The purpose of this work is to make a distinction between supportive and operative information systems. The overall aim is to find and argue for a methodology approach which is relevant for designing supportive information systems.
The focus of this work is on the fundamental philosophical conditions for a methodology that can be used for designing supportive information systems. The analyses are founded on works by James G. Miller, John P. van Gigch and C. West Churchman, which means that living systems theory, the metamodeling approach, according to van Gigch, and Churchman's inquiring systems have been used to highlight epistemological considerations that this sketch of a methodology is based on.
Two kinds of information systems have been stressed: operative and supportive information systems. The differences between them are described and their distinction has been accomplished by using, i.e. Miller's theory. The methodology approach bears a strong resemblance to that of system design, according to van Gigch, and that of interactive planning, according to Russell L. Ackoff. The following phases of a sketch of a methodology for designing supportive information systems have been identified: identification phase, specification phase, design phase, and implementation phase.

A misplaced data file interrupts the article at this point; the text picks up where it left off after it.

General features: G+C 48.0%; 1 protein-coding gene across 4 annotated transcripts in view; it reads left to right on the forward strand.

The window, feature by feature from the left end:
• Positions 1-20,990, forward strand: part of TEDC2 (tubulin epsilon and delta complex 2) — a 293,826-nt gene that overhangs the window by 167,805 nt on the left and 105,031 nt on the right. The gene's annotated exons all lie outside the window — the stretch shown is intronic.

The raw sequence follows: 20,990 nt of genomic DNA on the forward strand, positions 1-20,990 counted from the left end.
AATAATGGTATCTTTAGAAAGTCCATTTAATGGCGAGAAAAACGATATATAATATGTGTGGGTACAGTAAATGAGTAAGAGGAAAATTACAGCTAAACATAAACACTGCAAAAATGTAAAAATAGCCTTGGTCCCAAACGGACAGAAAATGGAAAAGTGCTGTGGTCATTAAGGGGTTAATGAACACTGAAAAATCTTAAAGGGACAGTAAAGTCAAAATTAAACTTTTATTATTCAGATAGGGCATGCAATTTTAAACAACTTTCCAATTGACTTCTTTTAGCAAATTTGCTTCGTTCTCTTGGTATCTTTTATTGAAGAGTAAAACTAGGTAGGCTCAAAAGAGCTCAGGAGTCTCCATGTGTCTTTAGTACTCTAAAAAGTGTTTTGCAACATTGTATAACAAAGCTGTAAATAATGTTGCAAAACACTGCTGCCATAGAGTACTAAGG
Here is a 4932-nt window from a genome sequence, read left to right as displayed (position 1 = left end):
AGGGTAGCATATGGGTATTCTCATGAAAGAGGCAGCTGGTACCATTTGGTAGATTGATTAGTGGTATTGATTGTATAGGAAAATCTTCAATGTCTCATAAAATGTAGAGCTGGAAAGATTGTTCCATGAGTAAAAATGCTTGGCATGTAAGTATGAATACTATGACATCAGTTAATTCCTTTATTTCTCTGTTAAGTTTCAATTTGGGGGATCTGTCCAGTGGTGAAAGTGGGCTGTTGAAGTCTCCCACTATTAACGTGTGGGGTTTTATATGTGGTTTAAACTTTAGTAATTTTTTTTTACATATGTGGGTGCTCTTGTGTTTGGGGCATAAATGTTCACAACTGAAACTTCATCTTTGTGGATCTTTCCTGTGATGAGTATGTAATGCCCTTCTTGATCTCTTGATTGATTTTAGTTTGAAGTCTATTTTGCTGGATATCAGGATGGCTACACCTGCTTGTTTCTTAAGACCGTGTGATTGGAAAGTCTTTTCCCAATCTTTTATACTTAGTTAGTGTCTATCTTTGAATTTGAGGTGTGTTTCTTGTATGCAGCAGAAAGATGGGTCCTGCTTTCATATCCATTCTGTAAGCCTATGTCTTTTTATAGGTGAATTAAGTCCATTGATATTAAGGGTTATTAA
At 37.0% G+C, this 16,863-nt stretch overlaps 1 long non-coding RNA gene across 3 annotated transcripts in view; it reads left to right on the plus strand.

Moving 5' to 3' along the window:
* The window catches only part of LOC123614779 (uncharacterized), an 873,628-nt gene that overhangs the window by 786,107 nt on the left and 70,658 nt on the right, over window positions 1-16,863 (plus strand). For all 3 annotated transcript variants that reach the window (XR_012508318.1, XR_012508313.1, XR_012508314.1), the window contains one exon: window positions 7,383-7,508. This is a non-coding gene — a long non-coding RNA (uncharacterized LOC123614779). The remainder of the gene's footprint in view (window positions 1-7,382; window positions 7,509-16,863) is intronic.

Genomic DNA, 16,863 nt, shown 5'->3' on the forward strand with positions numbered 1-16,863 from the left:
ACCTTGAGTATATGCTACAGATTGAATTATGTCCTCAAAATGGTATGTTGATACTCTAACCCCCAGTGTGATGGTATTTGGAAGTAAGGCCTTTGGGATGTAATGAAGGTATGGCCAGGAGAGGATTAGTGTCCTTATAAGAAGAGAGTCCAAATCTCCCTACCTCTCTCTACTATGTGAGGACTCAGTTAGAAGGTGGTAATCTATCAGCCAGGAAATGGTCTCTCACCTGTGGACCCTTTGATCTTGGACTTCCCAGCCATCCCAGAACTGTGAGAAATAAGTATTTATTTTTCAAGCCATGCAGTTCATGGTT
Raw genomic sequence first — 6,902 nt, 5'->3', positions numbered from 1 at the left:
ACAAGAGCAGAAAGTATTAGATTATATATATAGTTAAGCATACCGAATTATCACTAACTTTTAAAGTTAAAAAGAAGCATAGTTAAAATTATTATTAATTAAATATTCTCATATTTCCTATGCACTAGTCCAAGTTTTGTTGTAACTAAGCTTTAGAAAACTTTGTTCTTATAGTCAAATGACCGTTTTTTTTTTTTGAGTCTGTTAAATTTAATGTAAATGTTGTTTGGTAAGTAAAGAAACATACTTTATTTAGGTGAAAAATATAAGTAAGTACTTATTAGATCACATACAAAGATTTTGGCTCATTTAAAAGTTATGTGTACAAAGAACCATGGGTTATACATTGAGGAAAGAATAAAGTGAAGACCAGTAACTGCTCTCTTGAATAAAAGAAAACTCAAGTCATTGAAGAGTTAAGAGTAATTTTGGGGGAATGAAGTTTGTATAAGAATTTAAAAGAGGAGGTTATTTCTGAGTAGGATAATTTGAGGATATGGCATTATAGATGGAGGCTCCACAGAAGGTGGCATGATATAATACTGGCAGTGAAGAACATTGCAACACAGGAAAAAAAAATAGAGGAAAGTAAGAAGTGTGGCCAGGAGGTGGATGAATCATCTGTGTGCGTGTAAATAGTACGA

The different conditions for designing operative and supportive information systems are described. An epistemological contribution related to the basis for a methodology is given. The value of the paper is that it emphasises that the selection and development of a methodology is not a trivial matter.
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